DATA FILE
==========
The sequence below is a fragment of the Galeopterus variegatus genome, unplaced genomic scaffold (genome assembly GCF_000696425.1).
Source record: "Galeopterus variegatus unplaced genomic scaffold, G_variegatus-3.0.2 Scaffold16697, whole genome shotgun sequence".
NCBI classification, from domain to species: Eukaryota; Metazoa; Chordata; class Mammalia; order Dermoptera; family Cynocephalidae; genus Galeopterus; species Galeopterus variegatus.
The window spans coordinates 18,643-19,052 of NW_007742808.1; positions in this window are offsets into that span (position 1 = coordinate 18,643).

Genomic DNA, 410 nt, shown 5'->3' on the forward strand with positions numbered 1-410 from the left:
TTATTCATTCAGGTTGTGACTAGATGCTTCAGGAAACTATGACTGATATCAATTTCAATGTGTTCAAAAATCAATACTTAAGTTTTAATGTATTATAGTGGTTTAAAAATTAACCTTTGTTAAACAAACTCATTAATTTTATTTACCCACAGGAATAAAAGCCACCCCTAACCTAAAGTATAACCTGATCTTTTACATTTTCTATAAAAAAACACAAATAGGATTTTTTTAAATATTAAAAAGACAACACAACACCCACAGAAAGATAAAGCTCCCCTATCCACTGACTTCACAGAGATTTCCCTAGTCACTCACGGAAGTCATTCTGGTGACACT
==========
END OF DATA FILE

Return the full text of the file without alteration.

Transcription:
The sequence below is a fragment of the Galeopterus variegatus genome, unplaced genomic scaffold (genome assembly GCF_000696425.1).
Source record: "Galeopterus variegatus unplaced genomic scaffold, G_variegatus-3.0.2 Scaffold16697, whole genome shotgun sequence".
NCBI classification, from domain to species: Eukaryota; Metazoa; Chordata; class Mammalia; order Dermoptera; family Cynocephalidae; genus Galeopterus; species Galeopterus variegatus.
The window spans coordinates 18,643-19,052 of NW_007742808.1; positions in this window are offsets into that span (position 1 = coordinate 18,643).

Genomic DNA, 410 nt, shown 5'->3' on the forward strand with positions numbered 1-410 from the left:
TTATTCATTCAGGTTGTGACTAGATGCTTCAGGAAACTATGACTGATATCAATTTCAATGTGTTCAAAAATCAATACTTAAGTTTTAATGTATTATAGTGGTTTAAAAATTAACCTTTGTTAAACAAACTCATTAATTTTATTTACCCACAGGAATAAAAGCCACCCCTAACCTAAAGTATAACCTGATCTTTTACATTTTCTATAAAAAAACACAAATAGGATTTTTTTAAATATTAAAAAGACAACACAACACCCACAGAAAGATAAAGCTCCCCTATCCACTGACTTCACAGAGATTTCCCTAGTCACTCACGGAAGTCATTCTGGTGACACT